What’s your child telling you when he/she wakes up wailing at night?

1. Routine Crying

  •  Usually attributed to disruptions in your child’s normal schedule.
  •  It may be time for your child to eat/sleep, or your child may be overstimulated.

Children expressing excessive crying

What Helps :

  • Try hugging/walking with your child, which provide motion and body contact.
  • White-noise (sounds that mask other sounds that might occur naturally in an environment) such as fan in the room may help.

Comforting your crying child

2. Sheer Hunger

Children may cry at night due to hunger.

What Helps:

Give your child light snack eg a cup of warm milk before putting him/her to bed.

3. Hunger-Gas-Crying Cycle

If a child is eating or drinking too fast, he/she might gulp excessive air, thus trapping gas in the stomach.

What Helps:

Give light snack in between meals before he/she becomes very hungry.

4. Sensitive or Delicate Tummy

Persistent crying unrelated to hunger, sleep, or general discomfort may be attributed to digestion issues due to milk intolerancei

What Helps:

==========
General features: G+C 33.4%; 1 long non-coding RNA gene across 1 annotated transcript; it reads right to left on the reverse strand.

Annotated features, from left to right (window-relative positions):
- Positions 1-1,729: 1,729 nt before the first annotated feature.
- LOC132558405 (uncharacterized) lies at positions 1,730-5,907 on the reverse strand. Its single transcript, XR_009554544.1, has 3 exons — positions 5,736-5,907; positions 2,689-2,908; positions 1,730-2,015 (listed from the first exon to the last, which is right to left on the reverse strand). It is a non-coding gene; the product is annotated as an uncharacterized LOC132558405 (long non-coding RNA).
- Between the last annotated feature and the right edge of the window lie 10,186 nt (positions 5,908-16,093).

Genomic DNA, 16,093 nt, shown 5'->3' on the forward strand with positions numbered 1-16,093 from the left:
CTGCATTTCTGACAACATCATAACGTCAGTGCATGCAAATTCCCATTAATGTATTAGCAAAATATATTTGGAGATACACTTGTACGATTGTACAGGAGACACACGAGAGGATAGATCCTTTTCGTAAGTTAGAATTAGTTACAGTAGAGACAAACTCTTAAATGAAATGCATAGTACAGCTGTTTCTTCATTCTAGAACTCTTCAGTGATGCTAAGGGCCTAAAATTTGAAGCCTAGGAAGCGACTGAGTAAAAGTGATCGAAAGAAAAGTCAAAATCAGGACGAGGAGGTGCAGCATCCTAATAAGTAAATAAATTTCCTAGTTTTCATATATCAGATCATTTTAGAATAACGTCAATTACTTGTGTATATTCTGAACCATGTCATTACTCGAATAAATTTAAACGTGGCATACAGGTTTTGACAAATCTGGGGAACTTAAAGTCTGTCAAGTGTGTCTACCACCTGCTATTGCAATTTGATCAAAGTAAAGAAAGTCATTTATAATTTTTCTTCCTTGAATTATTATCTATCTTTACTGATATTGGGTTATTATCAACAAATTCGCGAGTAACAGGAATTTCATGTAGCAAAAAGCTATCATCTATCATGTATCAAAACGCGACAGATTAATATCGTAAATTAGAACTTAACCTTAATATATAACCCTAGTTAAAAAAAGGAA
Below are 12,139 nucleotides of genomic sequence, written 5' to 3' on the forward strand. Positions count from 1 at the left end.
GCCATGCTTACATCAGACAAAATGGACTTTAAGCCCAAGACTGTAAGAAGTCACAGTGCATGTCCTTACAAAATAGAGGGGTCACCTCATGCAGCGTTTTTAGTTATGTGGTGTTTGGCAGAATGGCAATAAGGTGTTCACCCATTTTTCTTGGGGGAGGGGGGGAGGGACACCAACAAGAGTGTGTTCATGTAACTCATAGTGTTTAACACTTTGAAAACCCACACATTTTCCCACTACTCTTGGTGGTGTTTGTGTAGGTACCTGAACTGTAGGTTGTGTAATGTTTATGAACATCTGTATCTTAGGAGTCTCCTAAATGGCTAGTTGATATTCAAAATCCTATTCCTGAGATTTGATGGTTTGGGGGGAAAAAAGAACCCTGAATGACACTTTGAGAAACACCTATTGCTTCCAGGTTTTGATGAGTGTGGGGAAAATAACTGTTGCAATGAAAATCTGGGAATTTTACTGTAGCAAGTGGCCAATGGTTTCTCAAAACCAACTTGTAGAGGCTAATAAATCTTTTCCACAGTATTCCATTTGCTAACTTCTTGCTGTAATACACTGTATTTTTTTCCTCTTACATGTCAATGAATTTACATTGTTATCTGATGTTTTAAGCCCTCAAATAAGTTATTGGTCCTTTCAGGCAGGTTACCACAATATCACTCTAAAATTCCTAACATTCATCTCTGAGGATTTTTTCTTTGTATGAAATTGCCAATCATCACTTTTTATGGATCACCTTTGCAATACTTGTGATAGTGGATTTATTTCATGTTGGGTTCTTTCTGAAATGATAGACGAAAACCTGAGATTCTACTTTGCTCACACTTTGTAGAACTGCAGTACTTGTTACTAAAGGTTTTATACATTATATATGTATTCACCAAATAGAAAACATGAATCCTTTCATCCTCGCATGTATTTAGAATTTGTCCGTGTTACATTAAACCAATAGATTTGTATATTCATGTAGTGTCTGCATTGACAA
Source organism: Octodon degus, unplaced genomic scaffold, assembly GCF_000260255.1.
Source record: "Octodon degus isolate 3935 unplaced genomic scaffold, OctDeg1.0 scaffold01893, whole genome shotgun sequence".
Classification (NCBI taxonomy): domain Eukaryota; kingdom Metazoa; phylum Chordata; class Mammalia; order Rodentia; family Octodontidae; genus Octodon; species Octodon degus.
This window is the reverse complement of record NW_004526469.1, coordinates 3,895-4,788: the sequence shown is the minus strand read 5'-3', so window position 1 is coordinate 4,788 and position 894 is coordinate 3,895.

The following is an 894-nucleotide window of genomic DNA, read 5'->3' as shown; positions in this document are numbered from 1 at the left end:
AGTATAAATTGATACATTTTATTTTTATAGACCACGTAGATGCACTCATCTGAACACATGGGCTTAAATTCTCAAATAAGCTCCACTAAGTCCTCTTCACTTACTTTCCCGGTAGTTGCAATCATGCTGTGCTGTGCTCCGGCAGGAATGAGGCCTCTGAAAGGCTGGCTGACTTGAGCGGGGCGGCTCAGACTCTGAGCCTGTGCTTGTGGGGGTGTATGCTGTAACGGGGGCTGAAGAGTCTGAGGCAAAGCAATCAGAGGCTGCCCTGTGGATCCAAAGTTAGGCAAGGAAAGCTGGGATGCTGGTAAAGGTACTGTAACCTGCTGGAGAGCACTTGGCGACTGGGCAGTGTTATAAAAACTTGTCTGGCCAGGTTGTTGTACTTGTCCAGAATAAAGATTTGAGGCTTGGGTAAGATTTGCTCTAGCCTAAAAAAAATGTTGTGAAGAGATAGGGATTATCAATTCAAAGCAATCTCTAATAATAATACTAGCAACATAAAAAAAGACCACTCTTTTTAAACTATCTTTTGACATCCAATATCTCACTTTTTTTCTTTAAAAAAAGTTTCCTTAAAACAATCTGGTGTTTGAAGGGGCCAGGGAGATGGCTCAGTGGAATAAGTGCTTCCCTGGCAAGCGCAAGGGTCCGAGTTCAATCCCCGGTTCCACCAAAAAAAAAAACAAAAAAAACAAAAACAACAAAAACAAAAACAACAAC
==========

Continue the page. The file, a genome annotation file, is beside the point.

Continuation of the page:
Consult your doctor to determine if your child might have milk intolerance. A change of formula with easy to digest protein (partially hydrolysed proteins) and is lower in lactose may help.

5. Nightmares

Nightmares terrors may be more likely to occur if a child is sick or sleep-deprived.

What Helps:

Sooth your child by talking to him/her and reassure him/her that nightmares were not real.

6. Other Discomforts

  • A room that's grown too hot/cold.
  • Sickness.

What Helps:

  • If you have tried all tips above and your child’s condition is not improving, talk to your doctor.
  • If you suspect sickness, check his/her temperature; a rectal temperature over 38°C warrants a visit to the nearest clinic as soon as possible.

References:

i) https://www.webmd.com/digestive-disorders/digestive-diseases-lactose-int...

 

MYS-01/11P20/19283